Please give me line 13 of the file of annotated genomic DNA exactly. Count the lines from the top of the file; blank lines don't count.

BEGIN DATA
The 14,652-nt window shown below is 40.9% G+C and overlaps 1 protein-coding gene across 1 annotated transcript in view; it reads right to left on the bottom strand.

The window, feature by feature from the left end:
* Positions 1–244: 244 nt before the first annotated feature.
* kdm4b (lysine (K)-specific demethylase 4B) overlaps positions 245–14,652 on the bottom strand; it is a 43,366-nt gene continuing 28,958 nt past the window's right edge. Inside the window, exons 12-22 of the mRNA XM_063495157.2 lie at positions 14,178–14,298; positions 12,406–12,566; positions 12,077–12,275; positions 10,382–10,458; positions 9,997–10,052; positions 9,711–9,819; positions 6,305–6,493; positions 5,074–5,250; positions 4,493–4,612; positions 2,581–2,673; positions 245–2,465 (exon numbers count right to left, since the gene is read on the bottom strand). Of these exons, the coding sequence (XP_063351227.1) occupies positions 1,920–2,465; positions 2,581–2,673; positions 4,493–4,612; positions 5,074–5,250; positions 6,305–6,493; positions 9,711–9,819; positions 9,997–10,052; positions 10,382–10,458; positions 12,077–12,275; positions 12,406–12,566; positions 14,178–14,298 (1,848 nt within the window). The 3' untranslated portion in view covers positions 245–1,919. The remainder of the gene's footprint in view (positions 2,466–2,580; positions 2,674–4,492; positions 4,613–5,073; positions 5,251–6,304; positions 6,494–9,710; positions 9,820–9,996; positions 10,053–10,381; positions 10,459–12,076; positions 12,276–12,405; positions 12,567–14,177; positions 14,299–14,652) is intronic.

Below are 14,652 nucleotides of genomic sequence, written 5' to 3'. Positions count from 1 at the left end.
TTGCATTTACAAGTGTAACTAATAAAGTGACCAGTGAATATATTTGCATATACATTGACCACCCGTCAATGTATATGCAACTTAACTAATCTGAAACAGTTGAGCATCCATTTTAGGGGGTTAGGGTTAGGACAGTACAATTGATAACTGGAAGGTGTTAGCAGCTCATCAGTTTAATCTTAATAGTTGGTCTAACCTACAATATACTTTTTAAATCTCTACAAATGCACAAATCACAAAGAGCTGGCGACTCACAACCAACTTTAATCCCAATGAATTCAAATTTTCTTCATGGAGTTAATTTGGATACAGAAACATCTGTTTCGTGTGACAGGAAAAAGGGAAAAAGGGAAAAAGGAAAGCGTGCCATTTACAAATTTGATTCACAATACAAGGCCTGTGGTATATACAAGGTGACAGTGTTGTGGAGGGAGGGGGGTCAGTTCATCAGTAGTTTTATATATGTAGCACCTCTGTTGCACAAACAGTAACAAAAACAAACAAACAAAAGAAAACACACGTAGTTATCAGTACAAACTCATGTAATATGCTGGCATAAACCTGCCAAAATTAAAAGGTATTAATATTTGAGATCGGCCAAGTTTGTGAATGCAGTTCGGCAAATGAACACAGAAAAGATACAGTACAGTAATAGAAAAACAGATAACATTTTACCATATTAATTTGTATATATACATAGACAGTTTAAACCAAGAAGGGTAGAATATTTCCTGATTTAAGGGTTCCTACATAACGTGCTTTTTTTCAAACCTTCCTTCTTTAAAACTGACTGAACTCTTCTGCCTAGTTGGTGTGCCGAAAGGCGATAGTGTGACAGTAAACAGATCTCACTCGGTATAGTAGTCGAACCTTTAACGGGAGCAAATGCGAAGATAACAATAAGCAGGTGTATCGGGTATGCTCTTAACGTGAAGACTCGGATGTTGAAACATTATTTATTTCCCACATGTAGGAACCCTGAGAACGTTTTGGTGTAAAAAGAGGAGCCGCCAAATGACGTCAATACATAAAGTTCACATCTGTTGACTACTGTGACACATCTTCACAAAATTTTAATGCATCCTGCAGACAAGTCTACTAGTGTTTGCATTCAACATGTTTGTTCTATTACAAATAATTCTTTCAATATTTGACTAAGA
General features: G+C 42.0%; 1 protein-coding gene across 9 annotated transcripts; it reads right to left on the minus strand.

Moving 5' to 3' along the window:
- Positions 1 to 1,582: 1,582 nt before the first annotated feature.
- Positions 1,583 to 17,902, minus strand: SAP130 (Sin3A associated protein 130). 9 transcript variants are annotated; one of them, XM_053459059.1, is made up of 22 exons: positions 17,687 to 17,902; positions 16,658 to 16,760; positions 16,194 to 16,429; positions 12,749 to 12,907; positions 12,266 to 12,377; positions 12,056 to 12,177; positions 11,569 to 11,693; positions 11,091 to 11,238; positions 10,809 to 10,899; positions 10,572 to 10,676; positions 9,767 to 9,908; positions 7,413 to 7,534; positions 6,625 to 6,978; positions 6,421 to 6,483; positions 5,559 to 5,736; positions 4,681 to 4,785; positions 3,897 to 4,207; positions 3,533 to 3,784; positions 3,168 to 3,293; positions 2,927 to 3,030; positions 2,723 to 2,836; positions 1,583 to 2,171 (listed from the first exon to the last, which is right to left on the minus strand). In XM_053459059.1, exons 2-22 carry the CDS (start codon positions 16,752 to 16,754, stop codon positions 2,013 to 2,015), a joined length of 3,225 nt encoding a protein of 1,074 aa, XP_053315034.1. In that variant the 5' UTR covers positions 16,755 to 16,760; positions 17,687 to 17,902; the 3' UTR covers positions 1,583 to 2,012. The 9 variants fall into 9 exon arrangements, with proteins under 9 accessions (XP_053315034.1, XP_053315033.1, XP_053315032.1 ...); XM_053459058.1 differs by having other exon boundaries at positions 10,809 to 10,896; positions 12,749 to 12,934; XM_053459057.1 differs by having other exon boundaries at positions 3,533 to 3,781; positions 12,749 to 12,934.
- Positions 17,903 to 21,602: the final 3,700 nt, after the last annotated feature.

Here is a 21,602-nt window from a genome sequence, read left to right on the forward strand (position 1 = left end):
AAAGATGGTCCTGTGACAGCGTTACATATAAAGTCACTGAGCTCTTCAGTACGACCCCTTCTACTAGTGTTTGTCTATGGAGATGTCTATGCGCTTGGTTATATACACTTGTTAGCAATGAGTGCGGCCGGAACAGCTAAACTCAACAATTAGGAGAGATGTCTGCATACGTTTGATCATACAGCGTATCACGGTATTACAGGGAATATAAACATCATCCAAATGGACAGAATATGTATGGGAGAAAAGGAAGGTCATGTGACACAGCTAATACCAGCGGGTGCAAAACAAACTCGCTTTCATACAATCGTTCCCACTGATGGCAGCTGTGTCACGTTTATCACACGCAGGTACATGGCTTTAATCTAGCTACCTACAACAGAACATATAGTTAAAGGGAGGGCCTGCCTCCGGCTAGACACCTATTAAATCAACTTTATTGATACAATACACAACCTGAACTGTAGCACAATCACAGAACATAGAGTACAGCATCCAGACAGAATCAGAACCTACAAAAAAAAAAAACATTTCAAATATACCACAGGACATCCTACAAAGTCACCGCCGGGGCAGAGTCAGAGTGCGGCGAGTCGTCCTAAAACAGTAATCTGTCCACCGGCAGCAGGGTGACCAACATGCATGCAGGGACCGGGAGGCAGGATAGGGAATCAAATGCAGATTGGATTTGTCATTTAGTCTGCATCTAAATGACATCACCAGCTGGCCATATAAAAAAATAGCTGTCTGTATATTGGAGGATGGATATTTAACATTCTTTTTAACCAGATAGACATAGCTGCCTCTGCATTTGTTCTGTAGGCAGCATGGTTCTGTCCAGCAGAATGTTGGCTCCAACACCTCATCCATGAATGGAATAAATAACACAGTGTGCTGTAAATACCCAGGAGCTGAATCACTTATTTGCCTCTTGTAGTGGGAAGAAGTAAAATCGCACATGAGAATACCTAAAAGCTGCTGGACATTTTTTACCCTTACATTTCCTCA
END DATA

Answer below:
AAAGATGGTCCTGTGACAGCGTTACATATAAAGTCACTGAGCTCTTCAGTACGACCCCTTCTACTAGTGTTTGTCTATGGAGATGTCTATGCGCTTGGTTATATACACTTGTTAGCAATGAGTGCGGCCGGAACAGCTAAACTCAACAATTAGGAGAGATGTCTGCATACGTTTGATCATACAGCGTATCACGGTATTACAGGGAATATAAACATCATCCAAATGGACAGAATATGTATGGGAGAAAAGGAAGGTCATGTGACACAGCTAATACCAGCGGGTGCAAAACAAACTCGCTTTCATACAATCGTTCCCACTGATGGCAGCTGTGTCACGTTTATCACACGCAGGTACATGGCTTTAATCTAGCTACCTACAACAGAACATATAGTTAAAGGGAGGGCCTGCCTCCGGCTAGACACCTATTAAATCAACTTTATTGATACAATACACAACCTGAACTGTAGCACAATCACAGAACATAGAGTACAGCATCCAGACAGAATCAGAACCTACAAAAAAAAAAAACATTTCAAATATACCACAGGACATCCTACAAAGTCACCGCCGGGGCAGAGTCAGAGTGCGGCGAGTCGTCCTAAAACAGTAATCTGTCCACCGGCAGCAGGGTGACCAACATGCATGCAGGGACCGGGAGGCAGGATAGGGAATCAAATGCAGATTGGATTTGTCATTTAGTCTGCATCTAAATGACATCACCAGCTGGCCATATAAAAAAATAGCTGTCTGTATATTGGAGGATGGATATTTAACATTCTTTTTAACCAGATAGACATAGCTGCCTCTGCATTTGTTCTGTAGGCAGCATGGTTCTGTCCAGCAGAATGTTGGCTCCAACACCTCATCCATGAATGGAATAAATAACACAGTGTGCTGTAAATACCCAGGAGCTGAATCACTTATTTGCCTCTTGTAGTGGGAAGAAGTAAAATCGCACATGAGAATACCTAAAAGCTGCTGGACATTTTTTACCCTTACATTTCCTCA